Thursday, September 23, 2010

How to Be a Writer for Free

1. Write. You don't need software or special materials. The best novel writing software? Any software that will give you a blank page. The best journal? One that you'll actually write in. Cute little handmade journals with recycled paper aren't actually all that comfortable.

Get a $1.50 spiral notebook you can beat up, carry in your bag, write in even when you don't have a flat surface to lay it out on. Some people like legal pads. Or raid a paper recycling bin and use the blank sides of printed paper. Since it's not lined, you can add drawings, write any size you want to. Since it's "trash" already, you never feel you're "wasting" good paper.

Writing at a cafe can be nice, but don't let yourself believe that you can only write with a giant coffee and vegan muffin. Learn to shut the door at home, make your own coffee, and turn off the Internet if you need to.

2. Read. Read the sorts of things you want to write. If your goal is publishing, read mostly new and recent publications. Check them out from the library, get them from paperbackswap, read online journals or stuff random people post (good for poets, essayists, or short story writers), or read in bookstores. Sometimes I've read entire books in bookstores over the course of several days--not entirely ethical, but not a mortal sin, either.

3. Learn about writing. The best way to learn about writing is to write. Most writing classes are really glorified critique groups, so instead of paying for classes find a writing group or writing partners (see point 4).

Books about writing can be transcendental or worthless. Check them out of the library or skim them in a bookstore. Take notes. If you're compelled to check out the book a second or third time, maybe it's worth buying a copy. Online sources may be even more valuable than books for genre-specific information or solutions to specific problems ("how to write a romance novel," "naming characters," "plot doesn't go anywhere").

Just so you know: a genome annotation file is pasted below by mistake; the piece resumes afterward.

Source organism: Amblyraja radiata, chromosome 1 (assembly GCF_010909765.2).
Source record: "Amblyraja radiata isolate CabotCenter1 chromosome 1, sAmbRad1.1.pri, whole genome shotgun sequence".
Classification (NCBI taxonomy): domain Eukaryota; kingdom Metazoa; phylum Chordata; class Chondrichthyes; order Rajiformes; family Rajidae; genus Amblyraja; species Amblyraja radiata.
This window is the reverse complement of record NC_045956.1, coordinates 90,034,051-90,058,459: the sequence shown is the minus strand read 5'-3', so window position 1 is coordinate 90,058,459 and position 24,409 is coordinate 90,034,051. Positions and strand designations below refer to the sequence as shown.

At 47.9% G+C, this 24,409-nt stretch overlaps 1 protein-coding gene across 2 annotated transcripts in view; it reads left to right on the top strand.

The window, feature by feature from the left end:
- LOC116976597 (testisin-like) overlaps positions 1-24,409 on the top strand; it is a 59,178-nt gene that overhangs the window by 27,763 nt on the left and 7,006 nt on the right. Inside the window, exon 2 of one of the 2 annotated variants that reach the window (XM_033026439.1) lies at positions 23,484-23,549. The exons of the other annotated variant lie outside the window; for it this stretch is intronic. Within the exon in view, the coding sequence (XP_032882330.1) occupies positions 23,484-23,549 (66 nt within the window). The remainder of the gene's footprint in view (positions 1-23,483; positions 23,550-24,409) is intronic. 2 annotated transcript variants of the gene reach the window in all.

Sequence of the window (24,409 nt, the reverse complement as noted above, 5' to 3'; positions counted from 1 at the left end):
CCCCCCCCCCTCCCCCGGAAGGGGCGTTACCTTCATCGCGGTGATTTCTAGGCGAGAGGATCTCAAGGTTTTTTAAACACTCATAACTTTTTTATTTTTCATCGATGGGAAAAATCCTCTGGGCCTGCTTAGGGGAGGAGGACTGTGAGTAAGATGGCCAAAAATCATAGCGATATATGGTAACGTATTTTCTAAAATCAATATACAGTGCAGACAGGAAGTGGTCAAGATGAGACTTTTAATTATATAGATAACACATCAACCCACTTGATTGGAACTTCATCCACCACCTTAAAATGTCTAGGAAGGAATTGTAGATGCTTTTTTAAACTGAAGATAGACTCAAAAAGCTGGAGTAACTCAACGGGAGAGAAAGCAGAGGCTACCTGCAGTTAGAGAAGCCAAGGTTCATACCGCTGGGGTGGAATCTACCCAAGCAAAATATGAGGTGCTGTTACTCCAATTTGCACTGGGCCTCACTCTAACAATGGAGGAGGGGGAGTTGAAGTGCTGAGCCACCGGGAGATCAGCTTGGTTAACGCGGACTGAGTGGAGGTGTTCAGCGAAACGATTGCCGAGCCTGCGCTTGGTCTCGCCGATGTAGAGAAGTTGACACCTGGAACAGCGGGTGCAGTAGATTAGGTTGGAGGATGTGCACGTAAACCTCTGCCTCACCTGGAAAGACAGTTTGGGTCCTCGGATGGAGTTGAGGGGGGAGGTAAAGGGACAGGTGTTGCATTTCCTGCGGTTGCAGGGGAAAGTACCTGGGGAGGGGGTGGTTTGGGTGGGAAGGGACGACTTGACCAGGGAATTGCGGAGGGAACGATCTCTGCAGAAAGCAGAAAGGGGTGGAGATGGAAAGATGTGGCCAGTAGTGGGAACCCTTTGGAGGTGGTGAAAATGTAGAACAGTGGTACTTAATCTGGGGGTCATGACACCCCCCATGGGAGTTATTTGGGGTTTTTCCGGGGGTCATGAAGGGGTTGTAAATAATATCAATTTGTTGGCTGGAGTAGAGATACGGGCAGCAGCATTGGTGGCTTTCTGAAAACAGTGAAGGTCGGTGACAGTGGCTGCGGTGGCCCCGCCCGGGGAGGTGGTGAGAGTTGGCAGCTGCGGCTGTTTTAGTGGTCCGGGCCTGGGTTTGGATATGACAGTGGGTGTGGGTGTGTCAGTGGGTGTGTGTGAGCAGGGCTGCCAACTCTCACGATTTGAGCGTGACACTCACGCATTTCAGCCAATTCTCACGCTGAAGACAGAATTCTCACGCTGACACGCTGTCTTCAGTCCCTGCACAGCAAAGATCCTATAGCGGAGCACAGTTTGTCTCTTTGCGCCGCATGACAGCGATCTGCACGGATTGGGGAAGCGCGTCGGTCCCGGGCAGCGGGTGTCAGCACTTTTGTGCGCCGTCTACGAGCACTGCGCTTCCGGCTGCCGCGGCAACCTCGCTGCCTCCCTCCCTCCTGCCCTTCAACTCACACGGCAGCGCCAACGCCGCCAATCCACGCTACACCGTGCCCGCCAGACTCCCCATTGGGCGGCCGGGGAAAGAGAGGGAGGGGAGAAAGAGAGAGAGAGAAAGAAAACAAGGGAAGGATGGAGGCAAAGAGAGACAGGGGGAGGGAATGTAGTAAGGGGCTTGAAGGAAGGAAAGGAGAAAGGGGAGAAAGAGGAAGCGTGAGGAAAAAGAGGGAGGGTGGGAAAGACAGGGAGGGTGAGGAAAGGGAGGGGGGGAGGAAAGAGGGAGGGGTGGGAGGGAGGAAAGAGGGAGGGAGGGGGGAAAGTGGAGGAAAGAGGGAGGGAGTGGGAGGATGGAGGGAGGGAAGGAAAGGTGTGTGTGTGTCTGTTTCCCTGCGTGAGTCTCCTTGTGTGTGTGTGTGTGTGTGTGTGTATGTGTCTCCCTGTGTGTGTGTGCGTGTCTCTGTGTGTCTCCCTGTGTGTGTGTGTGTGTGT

Test different methods and tools. Be skeptical of people who say you "must" or "have to" write in a certain way. Use what works for you and discard what doesn't.

If you really want to take classes, ask at local libraries first to see if anyone is offering anything for free. I once found a good teacher through one of those "Learning Annex" catalogs--I think it was $75 for six sessions.

4. Get feedback. The main benefit of most writing classes is the feedback. It's valuable to find one or more people who are as good or better at writing than you and who write things that are at least roughly similar to your writing (i.e., don't team up with a bunch of hard-core literary types if you're writing cozy mysteries) who are willing to read your writing and offer advice or talk about writing with you. In-person groups are ideal but can be hard to find. Try:

  • www.meetup.com
  • writing organizations like RWA or SCBWI (local reps or chapters will know of critique groups)
  • writers' forums like AbsoluteWrite, the National Novel Writing Month forums (active year-round), or Verla Kay's message boards. In the Chicago area, there are regular "write ins" during NaNoWriMo, which I've found to be a low-pressure way to meet people as you're mostly writing, not chatting.
  • again, the local library
  • Google "writing/critique groups [your city or state]" This worked well for me in Austin, not so well for Chicago.
  • Go to readings or other writing-related events and talk to the other people there looking for like-minded writers
  • Post on bulletin boards at libraries or bookstores
Be ruthless about weeding out crazies and people who you don't mesh with...or even perfectly nice people who just at a different skill levels. You want people you can build a give-and-take relationship with.

Where I Do Spend Money on Writing
  • Research. I took an out-of-state trip to research the setting of my novel, and did get a much better perspective on the town I was trying to recreate. But try researching from home first--look at detailed maps and photographs, read biographies and journals of people who lived there, visit websites of local businesses.
  • Some memberships. I'm a member of SCBWI because I'm trying to sell a young adult novel and some agents give preference to SCBWI members. Before you join an organization, look at what you'll be getting and consider whether there aren't other ways to get the same benefits. Don't renew automatically--think about whether you've really used your membership in the past year enough to justify the expense.
  • Supporting other (living) writers by buying their books. I read somewhere that anyone trying to publish a novel should be willing to buy a new hardcover novel every week. I agree with this in theory and at times have done so. Right now the combination of ambitious savings goals and minimalism means I don't buy many books. At some point I'll start buying again and either donate or sell the books when I'm done with them or buy them electronically.

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